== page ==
So when progress seems slow, how do you keep the motivation alive? How do you make sure you have enough momentum to propel you forward through the largest debts in your debt snowball? I've put together a list of some things that have worked for me.

Remember The Largest Debts Are Your LAST Debts

If you are working your debt snowball the way Dave Ramsey teaches, your largest debts will be the last ones.

I love the way that works out. By the time we got to our huge student loans, everything else was paid off. That meant we had a large chunk of cash every single month to throw at the student loans. Once the first (smaller) student loan is paid off, there will only be one left. The final debt. The LAST debt. That in itself is a big motivator.

Remind yourself how close you are to the finish line. When you have finished paying your last debt, it will be all over. You will be DEBT FREE!

Involve Everyone

Many people feel it's easier to accomplish a goal when you have someone doing it with you. Whether it's a gym buddy or a study partner, having someone working with us towards a common goal seems to help keep us motivated. So why not do that with your debt elimination plan?

Let everyone know what you are doing. I don't mean you have to discuss your budget with your garbage man or the babysitter, but certainly you can share your goals with friends and family. They can support you in your efforts. They'll also know to cut back on the number of times they ask you to spend money ("join us for dinner out" or "let's grab a couple drinks" or "that dress is definitely you...you should get it!").


We discussed the debt elimination plan with the Pickles as soon as we started it. We wanted them to know we wouldn't be going to restaurants much anymore. We wouldn't be buying a lot of "stuff". We were going to be very careful with our money and how we spend it.

We also told them WHY we were doing it. We wanted to move out of this rental and get a place of our own. Each of us in this family has their own reasons for wanting a house of our own but it is a common desire with all of us. The Boy even offered up his entire savings in order to help us get out of debt so we could buy a house sooner. We were grateful, but declined.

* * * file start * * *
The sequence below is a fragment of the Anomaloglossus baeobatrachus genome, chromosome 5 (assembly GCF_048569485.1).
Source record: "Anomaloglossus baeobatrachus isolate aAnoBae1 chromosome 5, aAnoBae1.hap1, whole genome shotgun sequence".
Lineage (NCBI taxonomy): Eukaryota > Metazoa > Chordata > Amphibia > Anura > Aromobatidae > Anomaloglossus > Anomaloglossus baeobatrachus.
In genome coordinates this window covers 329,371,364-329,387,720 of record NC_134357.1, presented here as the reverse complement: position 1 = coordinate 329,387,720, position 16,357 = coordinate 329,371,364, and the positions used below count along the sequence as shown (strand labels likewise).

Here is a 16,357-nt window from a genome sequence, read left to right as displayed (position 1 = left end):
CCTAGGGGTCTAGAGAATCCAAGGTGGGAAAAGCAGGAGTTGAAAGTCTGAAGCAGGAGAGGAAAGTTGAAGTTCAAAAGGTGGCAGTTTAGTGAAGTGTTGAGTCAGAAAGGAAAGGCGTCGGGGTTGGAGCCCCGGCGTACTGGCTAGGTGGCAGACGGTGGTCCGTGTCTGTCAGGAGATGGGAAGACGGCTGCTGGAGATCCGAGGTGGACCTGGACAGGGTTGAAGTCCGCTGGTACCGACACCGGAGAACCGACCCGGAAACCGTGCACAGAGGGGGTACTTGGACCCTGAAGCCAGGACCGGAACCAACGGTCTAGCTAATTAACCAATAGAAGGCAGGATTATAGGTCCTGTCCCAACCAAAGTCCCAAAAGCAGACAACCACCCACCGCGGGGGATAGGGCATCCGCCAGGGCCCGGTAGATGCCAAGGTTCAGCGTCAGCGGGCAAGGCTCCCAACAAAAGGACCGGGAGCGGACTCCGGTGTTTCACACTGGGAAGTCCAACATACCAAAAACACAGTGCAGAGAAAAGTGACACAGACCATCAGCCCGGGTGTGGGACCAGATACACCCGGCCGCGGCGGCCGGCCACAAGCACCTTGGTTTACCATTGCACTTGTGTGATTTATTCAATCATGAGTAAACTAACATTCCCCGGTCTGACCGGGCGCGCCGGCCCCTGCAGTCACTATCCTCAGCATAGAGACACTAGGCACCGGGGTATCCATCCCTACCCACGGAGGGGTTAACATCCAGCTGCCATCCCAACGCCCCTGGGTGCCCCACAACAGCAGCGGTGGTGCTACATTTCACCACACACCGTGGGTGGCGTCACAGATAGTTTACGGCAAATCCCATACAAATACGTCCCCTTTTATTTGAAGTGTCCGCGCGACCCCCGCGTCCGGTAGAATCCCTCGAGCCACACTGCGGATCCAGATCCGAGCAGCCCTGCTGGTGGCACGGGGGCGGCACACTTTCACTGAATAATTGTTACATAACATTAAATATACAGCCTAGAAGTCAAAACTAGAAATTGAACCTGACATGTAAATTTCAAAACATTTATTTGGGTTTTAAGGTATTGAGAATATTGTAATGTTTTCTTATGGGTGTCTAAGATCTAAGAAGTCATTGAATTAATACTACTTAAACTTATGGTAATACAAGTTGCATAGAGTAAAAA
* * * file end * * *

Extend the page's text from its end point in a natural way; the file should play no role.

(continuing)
Since everyone is involved, everyone does their part and everyone "know the deal." When my parents called one weekend inquiring about our summer plans, The Girl told them "Tennessee is really nice but we just don't have the money for that right now." (She will still blow through her chore money as fast as she earns it, though.)

Post Your Progress

When I was trying to quit smoking, I put up a post-it note and made a mark on it for every time I went outside for a cigarette. It was posted where everyone could see it. Even my children, my most vocal cheerleaders, were able to keep up with my progress from that simple post-it note. It held me accountable for my actions.

The same sort of "public" accountability can help you with your debt snowball.

We keep a debt snowball chart on the refrigerator that shows all the months we will be working on a particular debt. Every month we make our normal payment and then cross off that month. Then if we are able to put additional money toward the debt that month, we would. Sometimes, we were able to send in enough additional money during the month to be able to eliminate an additional month from the chart.